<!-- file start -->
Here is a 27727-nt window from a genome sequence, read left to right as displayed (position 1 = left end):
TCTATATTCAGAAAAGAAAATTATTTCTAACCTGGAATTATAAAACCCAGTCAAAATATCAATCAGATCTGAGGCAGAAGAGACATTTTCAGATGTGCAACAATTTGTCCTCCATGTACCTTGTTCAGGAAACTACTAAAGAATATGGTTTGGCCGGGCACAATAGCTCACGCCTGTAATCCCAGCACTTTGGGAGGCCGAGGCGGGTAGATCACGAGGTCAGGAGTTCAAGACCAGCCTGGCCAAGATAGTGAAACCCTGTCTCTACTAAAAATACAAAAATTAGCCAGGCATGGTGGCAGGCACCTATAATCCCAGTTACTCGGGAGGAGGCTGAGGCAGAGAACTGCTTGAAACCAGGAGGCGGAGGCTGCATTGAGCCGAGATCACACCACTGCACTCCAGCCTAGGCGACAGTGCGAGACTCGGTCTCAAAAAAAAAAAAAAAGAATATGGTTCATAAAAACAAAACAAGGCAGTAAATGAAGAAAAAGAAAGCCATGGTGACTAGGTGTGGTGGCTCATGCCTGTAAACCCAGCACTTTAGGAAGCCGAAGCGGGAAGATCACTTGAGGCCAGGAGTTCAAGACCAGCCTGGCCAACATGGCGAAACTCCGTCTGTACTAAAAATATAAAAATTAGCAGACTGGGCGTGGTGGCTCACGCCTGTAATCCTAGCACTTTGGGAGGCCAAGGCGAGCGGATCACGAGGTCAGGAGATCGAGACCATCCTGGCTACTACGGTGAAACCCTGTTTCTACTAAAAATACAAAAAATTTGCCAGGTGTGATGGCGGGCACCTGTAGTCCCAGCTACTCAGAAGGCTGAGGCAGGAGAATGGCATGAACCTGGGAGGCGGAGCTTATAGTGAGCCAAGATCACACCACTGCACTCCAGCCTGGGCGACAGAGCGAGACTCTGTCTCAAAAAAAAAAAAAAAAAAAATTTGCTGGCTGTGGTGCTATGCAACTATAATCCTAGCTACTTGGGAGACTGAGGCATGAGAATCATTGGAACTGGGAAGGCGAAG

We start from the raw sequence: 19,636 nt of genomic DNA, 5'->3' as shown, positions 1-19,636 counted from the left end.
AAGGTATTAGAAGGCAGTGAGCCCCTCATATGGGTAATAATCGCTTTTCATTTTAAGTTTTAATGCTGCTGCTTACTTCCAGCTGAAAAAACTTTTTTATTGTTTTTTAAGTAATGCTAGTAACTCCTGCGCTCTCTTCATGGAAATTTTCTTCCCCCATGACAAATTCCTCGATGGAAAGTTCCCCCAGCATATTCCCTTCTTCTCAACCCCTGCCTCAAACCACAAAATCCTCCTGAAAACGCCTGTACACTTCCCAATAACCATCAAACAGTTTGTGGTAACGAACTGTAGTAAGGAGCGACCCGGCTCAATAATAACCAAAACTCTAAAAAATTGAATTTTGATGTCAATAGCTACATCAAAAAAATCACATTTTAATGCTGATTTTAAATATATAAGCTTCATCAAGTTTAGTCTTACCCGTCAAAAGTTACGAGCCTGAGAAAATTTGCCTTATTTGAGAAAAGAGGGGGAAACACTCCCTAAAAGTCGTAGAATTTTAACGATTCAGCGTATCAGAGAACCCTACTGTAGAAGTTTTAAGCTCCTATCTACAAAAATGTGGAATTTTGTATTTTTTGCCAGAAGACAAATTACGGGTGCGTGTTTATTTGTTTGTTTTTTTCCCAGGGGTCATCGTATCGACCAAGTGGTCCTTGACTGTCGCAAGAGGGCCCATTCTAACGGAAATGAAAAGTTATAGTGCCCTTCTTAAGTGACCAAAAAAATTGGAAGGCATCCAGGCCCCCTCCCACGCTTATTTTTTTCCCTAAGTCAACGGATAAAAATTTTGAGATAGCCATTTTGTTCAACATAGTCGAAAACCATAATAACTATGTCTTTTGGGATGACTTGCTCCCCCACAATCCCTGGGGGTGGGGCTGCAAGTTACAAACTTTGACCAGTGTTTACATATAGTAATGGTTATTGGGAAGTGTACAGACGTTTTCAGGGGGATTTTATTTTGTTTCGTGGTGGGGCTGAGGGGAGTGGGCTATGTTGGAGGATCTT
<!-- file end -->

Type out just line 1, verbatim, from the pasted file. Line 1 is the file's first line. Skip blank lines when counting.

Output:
Here is a 27727-nt window from a genome sequence, read left to right as displayed (position 1 = left end):